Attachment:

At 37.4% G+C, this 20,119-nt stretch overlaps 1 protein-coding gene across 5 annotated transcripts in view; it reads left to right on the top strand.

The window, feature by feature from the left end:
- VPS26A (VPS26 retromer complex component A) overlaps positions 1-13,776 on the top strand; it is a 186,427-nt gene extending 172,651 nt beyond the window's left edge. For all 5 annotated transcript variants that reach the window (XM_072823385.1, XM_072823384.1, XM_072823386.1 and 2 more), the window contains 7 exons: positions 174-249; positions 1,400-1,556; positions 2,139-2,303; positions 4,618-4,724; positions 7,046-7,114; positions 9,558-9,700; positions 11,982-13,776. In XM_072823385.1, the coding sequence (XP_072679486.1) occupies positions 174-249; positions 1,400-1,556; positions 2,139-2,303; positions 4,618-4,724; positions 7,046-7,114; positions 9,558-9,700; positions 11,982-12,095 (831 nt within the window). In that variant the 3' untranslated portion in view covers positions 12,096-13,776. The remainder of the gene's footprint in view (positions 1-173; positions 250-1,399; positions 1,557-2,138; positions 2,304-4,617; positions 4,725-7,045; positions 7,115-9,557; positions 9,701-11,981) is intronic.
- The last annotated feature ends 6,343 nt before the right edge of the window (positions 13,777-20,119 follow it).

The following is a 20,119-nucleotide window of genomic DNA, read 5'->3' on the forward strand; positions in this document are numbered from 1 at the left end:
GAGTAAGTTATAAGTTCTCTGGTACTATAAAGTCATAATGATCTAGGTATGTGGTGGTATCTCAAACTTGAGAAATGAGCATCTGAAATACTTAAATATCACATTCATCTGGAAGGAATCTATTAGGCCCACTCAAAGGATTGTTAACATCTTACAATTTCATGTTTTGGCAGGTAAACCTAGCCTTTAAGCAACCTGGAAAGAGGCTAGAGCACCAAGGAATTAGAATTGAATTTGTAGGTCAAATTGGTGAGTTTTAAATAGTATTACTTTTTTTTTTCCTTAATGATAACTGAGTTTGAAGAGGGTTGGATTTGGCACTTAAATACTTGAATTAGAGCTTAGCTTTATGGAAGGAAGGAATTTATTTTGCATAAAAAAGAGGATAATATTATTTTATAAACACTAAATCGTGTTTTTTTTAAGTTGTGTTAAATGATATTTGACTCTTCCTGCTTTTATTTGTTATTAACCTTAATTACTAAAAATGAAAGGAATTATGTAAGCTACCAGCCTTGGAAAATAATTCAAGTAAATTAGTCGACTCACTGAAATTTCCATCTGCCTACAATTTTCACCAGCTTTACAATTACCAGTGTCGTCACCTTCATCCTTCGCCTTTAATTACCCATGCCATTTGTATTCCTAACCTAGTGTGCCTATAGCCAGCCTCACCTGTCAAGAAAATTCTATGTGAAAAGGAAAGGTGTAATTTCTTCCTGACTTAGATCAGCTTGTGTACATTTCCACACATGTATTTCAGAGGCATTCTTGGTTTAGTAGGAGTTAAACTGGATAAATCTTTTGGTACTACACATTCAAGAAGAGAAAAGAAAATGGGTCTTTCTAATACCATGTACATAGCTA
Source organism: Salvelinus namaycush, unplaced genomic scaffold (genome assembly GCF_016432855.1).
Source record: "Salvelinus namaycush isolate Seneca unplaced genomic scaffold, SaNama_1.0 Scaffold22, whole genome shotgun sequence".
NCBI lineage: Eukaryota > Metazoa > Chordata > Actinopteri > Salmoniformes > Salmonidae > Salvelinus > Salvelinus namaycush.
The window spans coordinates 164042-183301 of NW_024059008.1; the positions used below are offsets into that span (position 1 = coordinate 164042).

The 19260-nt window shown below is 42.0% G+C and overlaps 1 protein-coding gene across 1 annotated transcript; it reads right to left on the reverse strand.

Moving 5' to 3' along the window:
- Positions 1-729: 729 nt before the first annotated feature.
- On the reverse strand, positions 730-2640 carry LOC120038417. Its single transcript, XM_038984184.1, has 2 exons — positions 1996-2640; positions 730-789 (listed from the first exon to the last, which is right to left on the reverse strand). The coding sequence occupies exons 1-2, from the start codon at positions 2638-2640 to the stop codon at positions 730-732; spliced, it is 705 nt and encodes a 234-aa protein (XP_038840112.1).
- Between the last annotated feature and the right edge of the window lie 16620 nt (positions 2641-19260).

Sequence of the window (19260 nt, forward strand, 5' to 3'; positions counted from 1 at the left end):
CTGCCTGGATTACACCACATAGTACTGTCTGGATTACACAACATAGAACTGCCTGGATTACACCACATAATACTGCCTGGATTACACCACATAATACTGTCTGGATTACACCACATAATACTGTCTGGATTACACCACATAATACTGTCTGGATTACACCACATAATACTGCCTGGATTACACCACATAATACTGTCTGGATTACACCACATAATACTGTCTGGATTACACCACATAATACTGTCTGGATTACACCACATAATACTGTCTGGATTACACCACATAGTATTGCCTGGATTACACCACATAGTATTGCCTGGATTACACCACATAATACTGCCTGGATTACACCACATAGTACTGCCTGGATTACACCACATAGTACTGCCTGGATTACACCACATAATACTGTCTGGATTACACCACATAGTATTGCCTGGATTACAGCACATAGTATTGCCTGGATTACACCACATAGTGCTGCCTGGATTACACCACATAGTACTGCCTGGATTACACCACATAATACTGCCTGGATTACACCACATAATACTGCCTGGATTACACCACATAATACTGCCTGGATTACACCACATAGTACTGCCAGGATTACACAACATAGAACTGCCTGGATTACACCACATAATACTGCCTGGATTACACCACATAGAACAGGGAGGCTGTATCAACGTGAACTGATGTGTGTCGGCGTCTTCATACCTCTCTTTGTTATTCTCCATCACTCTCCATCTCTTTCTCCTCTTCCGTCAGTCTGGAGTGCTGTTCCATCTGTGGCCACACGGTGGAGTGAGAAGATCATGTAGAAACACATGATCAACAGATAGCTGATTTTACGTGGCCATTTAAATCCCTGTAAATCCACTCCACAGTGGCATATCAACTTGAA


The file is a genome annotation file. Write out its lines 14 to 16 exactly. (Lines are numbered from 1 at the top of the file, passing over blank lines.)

- On the reverse strand, positions 730-2640 carry LOC120038417. Its single transcript, XM_038984184.1, has 2 exons — positions 1996-2640; positions 730-789 (listed from the first exon to the last, which is right to left on the reverse strand). The coding sequence occupies exons 1-2, from the start codon at positions 2638-2640 to the stop codon at positions 730-732; spliced, it is 705 nt and encodes a 234-aa protein (XP_038840112.1).
- Between the last annotated feature and the right edge of the window lie 16620 nt (positions 2641-19260).

Sequence of the window (19260 nt, forward strand, 5' to 3'; positions counted from 1 at the left end):